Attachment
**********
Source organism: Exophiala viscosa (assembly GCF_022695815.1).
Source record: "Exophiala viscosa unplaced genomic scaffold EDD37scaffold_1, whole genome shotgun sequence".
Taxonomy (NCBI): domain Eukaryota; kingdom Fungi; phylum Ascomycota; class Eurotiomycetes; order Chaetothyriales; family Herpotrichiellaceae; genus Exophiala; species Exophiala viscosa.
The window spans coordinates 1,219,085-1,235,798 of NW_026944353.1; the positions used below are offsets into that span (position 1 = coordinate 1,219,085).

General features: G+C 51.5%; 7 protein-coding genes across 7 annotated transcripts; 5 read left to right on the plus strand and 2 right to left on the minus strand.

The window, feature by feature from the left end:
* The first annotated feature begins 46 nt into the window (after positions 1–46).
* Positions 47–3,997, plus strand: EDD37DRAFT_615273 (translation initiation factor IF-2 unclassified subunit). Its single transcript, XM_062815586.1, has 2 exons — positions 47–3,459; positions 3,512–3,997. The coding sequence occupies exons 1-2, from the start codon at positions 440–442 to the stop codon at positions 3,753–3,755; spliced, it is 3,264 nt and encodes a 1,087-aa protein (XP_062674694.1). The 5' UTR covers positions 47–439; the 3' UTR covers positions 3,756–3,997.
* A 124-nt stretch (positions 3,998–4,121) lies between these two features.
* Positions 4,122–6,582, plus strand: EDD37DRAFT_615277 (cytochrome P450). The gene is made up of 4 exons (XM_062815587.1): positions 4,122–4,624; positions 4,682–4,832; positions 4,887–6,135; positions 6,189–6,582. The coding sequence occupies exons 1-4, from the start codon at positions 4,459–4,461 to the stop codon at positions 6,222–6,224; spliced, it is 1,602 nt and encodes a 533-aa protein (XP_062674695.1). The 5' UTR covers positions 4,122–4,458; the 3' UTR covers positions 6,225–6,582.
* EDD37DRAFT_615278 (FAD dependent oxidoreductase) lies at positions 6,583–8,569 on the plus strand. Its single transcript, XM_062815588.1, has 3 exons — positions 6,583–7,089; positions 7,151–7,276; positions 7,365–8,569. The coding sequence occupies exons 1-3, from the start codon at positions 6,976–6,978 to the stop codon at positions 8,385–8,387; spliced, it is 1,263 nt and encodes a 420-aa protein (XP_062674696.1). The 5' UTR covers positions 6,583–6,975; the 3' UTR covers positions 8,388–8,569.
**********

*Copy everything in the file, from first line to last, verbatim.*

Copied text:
Source organism: Exophiala viscosa (assembly GCF_022695815.1).
Source record: "Exophiala viscosa unplaced genomic scaffold EDD37scaffold_1, whole genome shotgun sequence".
Taxonomy (NCBI): domain Eukaryota; kingdom Fungi; phylum Ascomycota; class Eurotiomycetes; order Chaetothyriales; family Herpotrichiellaceae; genus Exophiala; species Exophiala viscosa.
The window spans coordinates 1,219,085-1,235,798 of NW_026944353.1; the positions used below are offsets into that span (position 1 = coordinate 1,219,085).

General features: G+C 51.5%; 7 protein-coding genes across 7 annotated transcripts; 5 read left to right on the plus strand and 2 right to left on the minus strand.

The window, feature by feature from the left end:
* The first annotated feature begins 46 nt into the window (after positions 1–46).
* Positions 47–3,997, plus strand: EDD37DRAFT_615273 (translation initiation factor IF-2 unclassified subunit). Its single transcript, XM_062815586.1, has 2 exons — positions 47–3,459; positions 3,512–3,997. The coding sequence occupies exons 1-2, from the start codon at positions 440–442 to the stop codon at positions 3,753–3,755; spliced, it is 3,264 nt and encodes a 1,087-aa protein (XP_062674694.1). The 5' UTR covers positions 47–439; the 3' UTR covers positions 3,756–3,997.
* A 124-nt stretch (positions 3,998–4,121) lies between these two features.
* Positions 4,122–6,582, plus strand: EDD37DRAFT_615277 (cytochrome P450). The gene is made up of 4 exons (XM_062815587.1): positions 4,122–4,624; positions 4,682–4,832; positions 4,887–6,135; positions 6,189–6,582. The coding sequence occupies exons 1-4, from the start codon at positions 4,459–4,461 to the stop codon at positions 6,222–6,224; spliced, it is 1,602 nt and encodes a 533-aa protein (XP_062674695.1). The 5' UTR covers positions 4,122–4,458; the 3' UTR covers positions 6,225–6,582.
* EDD37DRAFT_615278 (FAD dependent oxidoreductase) lies at positions 6,583–8,569 on the plus strand. Its single transcript, XM_062815588.1, has 3 exons — positions 6,583–7,089; positions 7,151–7,276; positions 7,365–8,569. The coding sequence occupies exons 1-3, from the start codon at positions 6,976–6,978 to the stop codon at positions 8,385–8,387; spliced, it is 1,263 nt and encodes a 420-aa protein (XP_062674696.1). The 5' UTR covers positions 6,583–6,975; the 3' UTR covers positions 8,388–8,569.